(Image: Gorkie/Private Media)

The rorting of taxpayer money by the National Party in the Infrastructure portfolio is now so normalised that no one gets outraged by it any more — which is just the way the Nationals, who are the arch thieves of Australian politics, like it.

Rosie Lewis in The Australian today describes the latest rort: the Building Better Regions scheme, round four of which saw grants flow strongly to Coalition electorates and nearly $58 million flow to the electorates of Michael McCormack and three of his Nationals colleagues.

Lewis drew attention to what is a recurring feature in the way the Nationals rort grants programs: by imposing “ministerial panels” over the top of independent assessment of grant applications by public servants. This isn’t the first time a “ministerial panel” involving McCormack has been found rejecting approved projects and substituting rejected ones or ones linked to Coalition donors. Indeed, the predecessor program to “Building Better Regions”, the “Stronger Regions” program, also had a ministerial panel that rejected departmentally approved projects and substituted unapproved ones.

Ministerial panels are ideal for rorting programs. They allow a number of ministers to input ideas to where money should be distributed to, and the presence of Liberal ministers on panels can ensure that some pork makes it beyond Nationals-held seats. It also allows ministers to represent the interests of important donors and ensure the government’s broader political strategy is addressed. All of this can be done without a paper trail relating to discussions within the panel.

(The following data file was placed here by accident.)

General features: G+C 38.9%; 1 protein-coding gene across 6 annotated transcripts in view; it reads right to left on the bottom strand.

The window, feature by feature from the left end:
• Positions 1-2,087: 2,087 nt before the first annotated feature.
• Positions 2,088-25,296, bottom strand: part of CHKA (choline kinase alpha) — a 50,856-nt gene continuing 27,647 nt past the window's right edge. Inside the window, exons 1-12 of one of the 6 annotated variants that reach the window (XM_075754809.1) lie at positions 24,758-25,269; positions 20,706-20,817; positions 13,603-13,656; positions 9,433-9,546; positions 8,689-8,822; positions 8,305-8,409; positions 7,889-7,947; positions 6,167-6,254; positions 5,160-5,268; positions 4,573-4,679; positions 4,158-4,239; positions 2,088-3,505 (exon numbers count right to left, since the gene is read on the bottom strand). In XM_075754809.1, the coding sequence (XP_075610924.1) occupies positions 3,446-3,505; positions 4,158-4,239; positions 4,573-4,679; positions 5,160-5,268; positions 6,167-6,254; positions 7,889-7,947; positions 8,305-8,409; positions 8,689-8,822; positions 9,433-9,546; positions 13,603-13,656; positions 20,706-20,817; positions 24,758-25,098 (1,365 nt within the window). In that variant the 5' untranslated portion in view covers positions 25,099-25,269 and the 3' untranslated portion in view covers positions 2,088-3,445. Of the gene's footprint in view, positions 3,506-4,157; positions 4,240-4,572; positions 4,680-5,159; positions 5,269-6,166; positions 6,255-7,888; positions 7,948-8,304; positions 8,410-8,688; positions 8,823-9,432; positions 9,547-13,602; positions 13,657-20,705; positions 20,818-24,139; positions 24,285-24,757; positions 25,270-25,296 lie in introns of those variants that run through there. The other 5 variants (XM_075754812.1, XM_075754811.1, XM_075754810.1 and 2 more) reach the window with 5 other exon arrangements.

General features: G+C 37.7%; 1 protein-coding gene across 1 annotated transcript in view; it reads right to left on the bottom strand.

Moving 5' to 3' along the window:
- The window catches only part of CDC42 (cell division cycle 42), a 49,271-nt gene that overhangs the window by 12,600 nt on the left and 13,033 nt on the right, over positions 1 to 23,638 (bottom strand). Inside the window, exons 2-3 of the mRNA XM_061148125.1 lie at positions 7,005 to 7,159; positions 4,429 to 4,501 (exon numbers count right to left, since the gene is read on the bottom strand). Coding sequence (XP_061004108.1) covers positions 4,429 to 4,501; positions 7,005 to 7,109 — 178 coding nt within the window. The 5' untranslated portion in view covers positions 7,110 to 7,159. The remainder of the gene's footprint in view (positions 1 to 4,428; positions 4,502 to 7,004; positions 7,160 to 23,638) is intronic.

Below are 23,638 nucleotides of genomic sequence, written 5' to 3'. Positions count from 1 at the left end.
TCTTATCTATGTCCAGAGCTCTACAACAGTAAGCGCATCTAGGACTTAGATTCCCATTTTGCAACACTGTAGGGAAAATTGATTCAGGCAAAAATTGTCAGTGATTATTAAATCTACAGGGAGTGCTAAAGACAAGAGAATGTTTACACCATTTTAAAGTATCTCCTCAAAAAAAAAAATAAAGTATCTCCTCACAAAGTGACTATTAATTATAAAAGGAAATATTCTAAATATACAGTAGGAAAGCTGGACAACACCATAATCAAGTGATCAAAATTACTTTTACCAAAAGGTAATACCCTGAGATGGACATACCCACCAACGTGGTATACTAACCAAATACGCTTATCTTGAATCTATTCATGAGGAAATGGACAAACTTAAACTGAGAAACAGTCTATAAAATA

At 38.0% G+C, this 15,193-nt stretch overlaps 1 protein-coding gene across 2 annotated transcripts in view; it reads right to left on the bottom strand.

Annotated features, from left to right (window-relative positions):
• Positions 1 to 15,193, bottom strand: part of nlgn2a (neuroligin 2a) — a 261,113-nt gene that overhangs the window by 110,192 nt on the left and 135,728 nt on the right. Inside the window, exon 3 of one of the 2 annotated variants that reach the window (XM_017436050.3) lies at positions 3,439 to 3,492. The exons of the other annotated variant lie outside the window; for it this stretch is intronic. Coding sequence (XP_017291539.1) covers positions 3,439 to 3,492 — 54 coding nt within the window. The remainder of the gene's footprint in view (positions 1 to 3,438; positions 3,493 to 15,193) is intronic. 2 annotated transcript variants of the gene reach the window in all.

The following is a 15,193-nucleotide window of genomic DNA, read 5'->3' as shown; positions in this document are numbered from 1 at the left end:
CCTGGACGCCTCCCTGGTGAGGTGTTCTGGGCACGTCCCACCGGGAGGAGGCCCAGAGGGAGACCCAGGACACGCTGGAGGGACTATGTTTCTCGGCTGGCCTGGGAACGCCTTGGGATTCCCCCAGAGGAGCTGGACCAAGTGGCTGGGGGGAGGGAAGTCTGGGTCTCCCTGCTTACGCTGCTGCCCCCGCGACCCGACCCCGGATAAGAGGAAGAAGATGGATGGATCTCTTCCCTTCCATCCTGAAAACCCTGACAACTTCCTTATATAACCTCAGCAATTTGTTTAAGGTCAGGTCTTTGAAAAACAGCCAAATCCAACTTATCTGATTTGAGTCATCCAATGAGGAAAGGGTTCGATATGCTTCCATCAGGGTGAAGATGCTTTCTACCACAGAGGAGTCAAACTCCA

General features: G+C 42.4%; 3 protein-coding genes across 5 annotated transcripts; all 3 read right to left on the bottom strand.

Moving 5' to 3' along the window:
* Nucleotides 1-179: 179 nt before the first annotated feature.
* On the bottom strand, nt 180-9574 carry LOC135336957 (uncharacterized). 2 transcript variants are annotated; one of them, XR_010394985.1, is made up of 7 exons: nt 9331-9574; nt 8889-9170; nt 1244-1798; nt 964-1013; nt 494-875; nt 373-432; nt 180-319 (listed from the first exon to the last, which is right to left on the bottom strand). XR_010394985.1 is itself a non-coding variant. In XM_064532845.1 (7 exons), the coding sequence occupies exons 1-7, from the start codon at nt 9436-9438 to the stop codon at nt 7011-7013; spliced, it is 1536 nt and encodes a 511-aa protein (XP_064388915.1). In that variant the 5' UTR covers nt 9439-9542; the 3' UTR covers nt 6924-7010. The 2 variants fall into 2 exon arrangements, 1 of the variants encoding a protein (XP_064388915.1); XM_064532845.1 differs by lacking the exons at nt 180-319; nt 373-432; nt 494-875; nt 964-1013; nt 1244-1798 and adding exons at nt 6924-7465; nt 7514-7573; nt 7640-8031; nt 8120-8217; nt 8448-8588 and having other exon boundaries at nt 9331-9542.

It also allows diffusion of responsibility. If a panel is responsible for pork-barrelling, it makes the process of exposing and covering the rorting much harder than if it is a single minister who was responsible.

Consider how Bridget McKenzie’s rorting of the sports grants program — involving decisions in her office and interactions with the PMO — could be dissected by the national audit office and then scrutinised by the media and Senate inquiries. There were paper trails, email chains and extensive records of how the program was rorted. But when it’s a group of ministers, and they can operate without a paper trail, behind closed doors, in selecting projects, it becomes much harder to track accountability and hold decision-makers to account.

Panels aren’t a new technique for rorting. One of the worst, and least reported, scandals of the Howard government was how a panel of backbenchers and staffers allocated — without any legal authority — tens of millions of dollars in advertising contracts to Liberal Party mates.

When it comes to rorting and theft of taxpayer money for partisan goals, there’s safety in numbers. And this kind of abuse is entrenched in one the sleaziest governments we’ve ever seen.